An observational study: Correlation of serum calcium levels in relation to phototherapy in term newborns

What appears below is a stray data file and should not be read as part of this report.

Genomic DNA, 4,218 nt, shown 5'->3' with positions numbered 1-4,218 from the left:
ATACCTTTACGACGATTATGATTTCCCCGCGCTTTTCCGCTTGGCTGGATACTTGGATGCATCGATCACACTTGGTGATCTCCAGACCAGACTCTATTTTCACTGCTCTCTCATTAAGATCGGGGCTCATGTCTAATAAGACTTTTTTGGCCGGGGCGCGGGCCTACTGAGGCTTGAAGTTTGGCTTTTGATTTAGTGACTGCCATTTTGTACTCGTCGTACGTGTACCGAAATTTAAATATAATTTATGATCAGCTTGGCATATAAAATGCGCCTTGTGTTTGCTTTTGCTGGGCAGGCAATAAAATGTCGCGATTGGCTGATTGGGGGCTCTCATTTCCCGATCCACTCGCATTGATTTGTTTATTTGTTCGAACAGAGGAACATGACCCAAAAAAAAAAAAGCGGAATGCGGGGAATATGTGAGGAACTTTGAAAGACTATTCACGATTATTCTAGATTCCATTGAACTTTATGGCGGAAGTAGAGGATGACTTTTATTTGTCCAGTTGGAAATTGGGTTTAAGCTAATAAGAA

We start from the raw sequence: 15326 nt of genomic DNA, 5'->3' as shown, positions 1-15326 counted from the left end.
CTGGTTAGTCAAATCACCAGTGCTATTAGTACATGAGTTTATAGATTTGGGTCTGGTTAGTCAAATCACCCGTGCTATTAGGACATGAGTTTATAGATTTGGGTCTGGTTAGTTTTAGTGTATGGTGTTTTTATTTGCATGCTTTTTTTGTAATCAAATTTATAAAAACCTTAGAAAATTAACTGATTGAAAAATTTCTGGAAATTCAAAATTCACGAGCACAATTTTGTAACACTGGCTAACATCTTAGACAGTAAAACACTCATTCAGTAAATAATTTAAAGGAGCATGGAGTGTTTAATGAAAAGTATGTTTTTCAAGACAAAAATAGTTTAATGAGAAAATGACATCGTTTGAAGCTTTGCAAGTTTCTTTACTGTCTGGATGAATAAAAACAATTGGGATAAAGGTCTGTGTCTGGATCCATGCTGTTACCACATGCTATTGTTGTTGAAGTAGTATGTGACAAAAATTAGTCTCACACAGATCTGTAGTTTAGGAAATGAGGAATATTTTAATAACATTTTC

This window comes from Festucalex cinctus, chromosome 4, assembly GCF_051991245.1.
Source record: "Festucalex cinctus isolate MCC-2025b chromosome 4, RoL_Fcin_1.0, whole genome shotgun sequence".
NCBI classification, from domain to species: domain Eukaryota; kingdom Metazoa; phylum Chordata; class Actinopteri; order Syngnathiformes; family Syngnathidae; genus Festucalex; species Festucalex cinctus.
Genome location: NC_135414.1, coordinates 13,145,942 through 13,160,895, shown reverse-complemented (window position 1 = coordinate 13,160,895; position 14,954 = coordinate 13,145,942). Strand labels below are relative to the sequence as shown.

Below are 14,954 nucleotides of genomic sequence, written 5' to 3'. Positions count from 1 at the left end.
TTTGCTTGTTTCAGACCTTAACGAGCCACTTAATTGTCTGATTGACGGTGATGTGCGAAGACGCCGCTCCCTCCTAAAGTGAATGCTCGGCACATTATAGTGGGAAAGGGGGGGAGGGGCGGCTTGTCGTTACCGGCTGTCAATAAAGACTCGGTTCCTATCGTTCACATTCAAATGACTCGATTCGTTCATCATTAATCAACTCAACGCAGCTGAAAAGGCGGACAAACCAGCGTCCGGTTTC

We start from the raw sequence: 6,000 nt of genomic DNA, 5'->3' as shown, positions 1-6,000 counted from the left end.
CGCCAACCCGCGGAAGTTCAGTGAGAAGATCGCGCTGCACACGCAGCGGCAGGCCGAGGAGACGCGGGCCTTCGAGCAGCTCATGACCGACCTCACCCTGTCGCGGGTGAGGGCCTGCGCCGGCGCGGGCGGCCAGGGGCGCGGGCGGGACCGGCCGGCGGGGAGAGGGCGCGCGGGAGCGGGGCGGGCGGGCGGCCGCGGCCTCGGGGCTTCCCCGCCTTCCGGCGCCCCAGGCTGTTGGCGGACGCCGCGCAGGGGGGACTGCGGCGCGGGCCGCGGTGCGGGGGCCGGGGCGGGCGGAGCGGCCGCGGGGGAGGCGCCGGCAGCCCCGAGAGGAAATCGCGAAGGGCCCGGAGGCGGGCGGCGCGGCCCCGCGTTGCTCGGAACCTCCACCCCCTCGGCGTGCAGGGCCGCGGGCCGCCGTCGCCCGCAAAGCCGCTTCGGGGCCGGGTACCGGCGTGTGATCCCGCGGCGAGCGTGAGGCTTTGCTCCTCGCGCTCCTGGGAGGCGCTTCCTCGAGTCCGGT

Background: Hyperbilirubinemia is one of the most prevalent problems in neonates. Jaundice is observed during the 1st week of life in approximately 60% of term neonates and 80% of preterm neonates. Phototherapy is one of the routine methods for the management of hyperbilirubinemia. Objective: The objective of this study was to assess the effect of phototherapy on serum calcium levels in term newborns with neonatal hyperbilirubinemia. Materials and Methods: Full-term newborns admitted in the postnatal ward with hyperbilirubinemia were included in the study population. Serum calcium estimation was done before phototherapy and all newborns were subjected to double surface phototherapy. After 24–48 h of phototherapy, serum calcium was estimated again and compared with the earlier value. Results: A total of 50 newborns were included in the study. After phototherapy, serum calcium levels were 7.31–7.60 mg/dl in 20 newborns, 7.61–7.90 mg/dl in 19 newborns, 7.0–7.30 mg/dl in 7 newborns, and 7.91–8.20 mg/dl in 4 newborns. This reduction in calcium level was found to be statistically significant (p<0.05). None of them were symptomatic. Conclusion: This implies that decrease in calcium levels is one of the major complications of phototherapy. It was also identified in the study that the babies given phototherapy for longer duration showed higher chances of hypocalcemia.